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Using overlapping cards on 10-number row sound strategy

May 20, 2008 7:00 PM

Cluster Keno by L. J. Zahm | I recently made a trip down to the El Cortez to play a little Four Card Keno. I used to play downtown frequently, but over the last couple of years have spent much of my time in Westside casinos.

They have a good mix of keno machines at the El Cortez, and the staff is always courteous and friendly.

So are the players, who are always willing to discuss their strategy and approach to the game.

I was sitting next to a woman who hit a nice jackpot playing clusters similar to those Iíve used in the past.

Specifically, she marked four 8-spot tickets all on the top row of 10 numbers. They overlapped and when the row filled in with eight numbers, she caught two 7-of-8 jackpots.

Using a 10-number row for the basis of several overlapping tickets is sound strategy because, if you watch the numbers pound out on the keno game, it seems eventually they will "get around" to your row and, hopefully, hit the patterns youíve marked.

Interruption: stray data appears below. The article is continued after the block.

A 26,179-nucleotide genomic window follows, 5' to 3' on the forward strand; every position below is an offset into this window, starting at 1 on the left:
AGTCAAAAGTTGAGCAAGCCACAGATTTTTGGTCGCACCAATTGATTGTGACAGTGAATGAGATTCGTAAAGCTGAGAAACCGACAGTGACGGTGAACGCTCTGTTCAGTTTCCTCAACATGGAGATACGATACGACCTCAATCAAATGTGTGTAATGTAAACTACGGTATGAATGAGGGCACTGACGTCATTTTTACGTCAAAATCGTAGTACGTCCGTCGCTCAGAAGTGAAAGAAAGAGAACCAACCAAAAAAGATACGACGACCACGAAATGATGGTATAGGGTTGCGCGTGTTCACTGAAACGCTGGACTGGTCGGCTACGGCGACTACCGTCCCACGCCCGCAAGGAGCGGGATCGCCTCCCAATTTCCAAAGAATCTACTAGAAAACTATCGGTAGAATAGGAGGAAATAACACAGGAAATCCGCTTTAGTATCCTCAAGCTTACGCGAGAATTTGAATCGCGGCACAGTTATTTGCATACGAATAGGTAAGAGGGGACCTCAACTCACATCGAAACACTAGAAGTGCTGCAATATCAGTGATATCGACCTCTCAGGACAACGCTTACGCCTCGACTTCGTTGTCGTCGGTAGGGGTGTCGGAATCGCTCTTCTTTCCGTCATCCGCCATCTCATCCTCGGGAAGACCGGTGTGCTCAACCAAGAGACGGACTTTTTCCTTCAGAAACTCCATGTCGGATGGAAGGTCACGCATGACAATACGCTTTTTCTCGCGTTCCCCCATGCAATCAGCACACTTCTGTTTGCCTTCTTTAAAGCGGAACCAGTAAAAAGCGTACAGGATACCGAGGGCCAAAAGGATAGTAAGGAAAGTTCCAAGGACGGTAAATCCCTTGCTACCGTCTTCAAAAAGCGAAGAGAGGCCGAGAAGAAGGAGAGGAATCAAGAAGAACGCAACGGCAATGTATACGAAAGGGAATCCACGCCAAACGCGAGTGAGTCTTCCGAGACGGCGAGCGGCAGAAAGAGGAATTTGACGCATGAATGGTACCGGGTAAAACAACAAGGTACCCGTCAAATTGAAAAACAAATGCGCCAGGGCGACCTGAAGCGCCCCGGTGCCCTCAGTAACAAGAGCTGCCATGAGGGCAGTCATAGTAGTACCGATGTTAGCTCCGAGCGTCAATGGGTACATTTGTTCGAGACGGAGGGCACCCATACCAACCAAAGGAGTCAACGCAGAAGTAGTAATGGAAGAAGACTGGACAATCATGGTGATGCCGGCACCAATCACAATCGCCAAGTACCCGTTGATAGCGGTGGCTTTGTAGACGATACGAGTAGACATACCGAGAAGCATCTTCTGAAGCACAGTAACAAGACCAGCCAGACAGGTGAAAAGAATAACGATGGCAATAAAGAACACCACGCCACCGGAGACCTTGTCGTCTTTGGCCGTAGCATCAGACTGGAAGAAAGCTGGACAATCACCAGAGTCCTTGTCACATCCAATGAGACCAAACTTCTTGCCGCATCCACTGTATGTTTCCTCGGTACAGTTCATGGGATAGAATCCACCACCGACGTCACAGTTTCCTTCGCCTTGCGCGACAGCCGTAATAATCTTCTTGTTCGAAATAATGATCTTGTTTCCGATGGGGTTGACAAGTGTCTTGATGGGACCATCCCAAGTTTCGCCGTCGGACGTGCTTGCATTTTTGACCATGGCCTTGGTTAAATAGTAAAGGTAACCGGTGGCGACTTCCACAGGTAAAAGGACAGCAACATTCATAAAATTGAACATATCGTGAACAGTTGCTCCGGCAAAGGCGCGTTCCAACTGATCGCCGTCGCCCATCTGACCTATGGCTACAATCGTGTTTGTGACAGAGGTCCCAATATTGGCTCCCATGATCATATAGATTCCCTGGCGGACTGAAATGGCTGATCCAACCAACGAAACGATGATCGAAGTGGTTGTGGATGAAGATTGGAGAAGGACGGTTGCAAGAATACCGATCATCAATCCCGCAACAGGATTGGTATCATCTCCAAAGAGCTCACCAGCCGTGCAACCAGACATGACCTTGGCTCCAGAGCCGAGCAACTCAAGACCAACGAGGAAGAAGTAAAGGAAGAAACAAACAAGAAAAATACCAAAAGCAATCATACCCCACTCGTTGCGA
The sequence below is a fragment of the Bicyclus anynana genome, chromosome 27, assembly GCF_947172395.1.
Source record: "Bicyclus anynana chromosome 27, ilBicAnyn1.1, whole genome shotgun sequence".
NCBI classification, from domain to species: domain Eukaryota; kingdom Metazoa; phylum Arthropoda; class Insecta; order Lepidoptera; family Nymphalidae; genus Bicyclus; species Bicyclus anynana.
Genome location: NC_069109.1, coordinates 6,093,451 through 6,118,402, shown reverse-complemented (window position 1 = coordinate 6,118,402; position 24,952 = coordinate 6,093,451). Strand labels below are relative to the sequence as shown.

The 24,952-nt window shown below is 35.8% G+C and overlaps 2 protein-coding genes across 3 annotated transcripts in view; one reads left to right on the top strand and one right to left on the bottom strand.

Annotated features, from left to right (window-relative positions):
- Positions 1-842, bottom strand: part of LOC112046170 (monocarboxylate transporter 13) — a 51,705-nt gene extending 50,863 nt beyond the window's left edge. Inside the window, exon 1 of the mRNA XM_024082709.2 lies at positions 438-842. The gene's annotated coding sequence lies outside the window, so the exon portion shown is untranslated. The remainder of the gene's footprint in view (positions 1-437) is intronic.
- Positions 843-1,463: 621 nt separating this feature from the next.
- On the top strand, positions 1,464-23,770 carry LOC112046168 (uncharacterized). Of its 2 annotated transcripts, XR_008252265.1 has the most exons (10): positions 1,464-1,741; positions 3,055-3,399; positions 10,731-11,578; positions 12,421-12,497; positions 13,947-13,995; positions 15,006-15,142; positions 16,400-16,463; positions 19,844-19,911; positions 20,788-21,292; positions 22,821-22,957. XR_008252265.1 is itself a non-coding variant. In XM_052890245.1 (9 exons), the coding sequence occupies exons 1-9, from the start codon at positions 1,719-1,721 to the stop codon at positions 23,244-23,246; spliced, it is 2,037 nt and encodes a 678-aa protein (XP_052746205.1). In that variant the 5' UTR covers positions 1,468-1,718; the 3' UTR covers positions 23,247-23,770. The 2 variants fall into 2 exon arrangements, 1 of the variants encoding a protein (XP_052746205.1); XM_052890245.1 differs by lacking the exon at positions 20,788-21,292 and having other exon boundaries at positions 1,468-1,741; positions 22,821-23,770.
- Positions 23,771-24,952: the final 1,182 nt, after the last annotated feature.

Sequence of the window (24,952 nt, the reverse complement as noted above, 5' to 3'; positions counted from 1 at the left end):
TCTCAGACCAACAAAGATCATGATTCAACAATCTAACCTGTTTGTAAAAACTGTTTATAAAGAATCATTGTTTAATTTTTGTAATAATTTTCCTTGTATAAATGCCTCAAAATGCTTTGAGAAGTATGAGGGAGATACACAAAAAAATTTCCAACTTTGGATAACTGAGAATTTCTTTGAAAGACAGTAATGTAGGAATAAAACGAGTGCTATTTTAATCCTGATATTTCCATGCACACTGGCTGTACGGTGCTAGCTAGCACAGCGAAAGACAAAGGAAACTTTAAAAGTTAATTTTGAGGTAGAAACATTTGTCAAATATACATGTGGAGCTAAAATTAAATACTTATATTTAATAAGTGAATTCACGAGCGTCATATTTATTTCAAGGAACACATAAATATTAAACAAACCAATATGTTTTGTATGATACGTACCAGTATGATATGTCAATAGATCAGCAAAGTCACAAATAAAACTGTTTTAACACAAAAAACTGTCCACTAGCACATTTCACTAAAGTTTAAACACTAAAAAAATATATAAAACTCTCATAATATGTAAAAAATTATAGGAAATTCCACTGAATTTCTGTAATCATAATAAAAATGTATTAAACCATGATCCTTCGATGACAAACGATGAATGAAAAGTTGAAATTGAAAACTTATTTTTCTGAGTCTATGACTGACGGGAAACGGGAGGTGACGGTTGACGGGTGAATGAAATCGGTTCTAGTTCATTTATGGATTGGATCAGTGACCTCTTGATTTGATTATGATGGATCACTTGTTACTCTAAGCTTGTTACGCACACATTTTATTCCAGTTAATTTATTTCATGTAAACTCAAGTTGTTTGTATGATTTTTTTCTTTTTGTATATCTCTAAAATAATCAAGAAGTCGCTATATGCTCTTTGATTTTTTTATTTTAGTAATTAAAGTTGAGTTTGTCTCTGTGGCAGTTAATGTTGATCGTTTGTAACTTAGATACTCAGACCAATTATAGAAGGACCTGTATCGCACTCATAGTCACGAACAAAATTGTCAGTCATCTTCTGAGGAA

Depending on the machine, however, be prepared to experience mixed results.

For instance, Iíve noticed that the more patterns you play on a given set of numbers (such as a row of 10 numbers), the fewer hits that row will receive.

Now, youíd think that, if the game were in fact an electronic version of keno that the numbers would fall into place at random, regardless of what youíve marked. Thatís what you would expect, but it isnít always the case.

Virtually every time I increase the number of patterns from two to four on a given row, the hit frequency of numbers in that row seems to decrease dramatically.

That doesnít mean you wonít ever catch anything, but it means it takes longer for the hits to accumulate on that row. Thus, you should be prepared to weather some dry spells when you mark four cards on the same row.

Secondly, Iíve seen that larger cards, such as a 9-spot or 10-spot, when marked "on top" of a smaller ticket, like a 7-spot, seems to control the amount of hits that fall onto the pattern.

This phenomenon seemed to be underscored when that larger, "umbrella" card is played on the "A" card and your smaller tickets are marked on the "B", "C" and "D" cards.

Just why this seems to work is so far bewildering to me, but the results seem to be accumulating in its favor.

Next time, try some of these configurations and let me know of the results.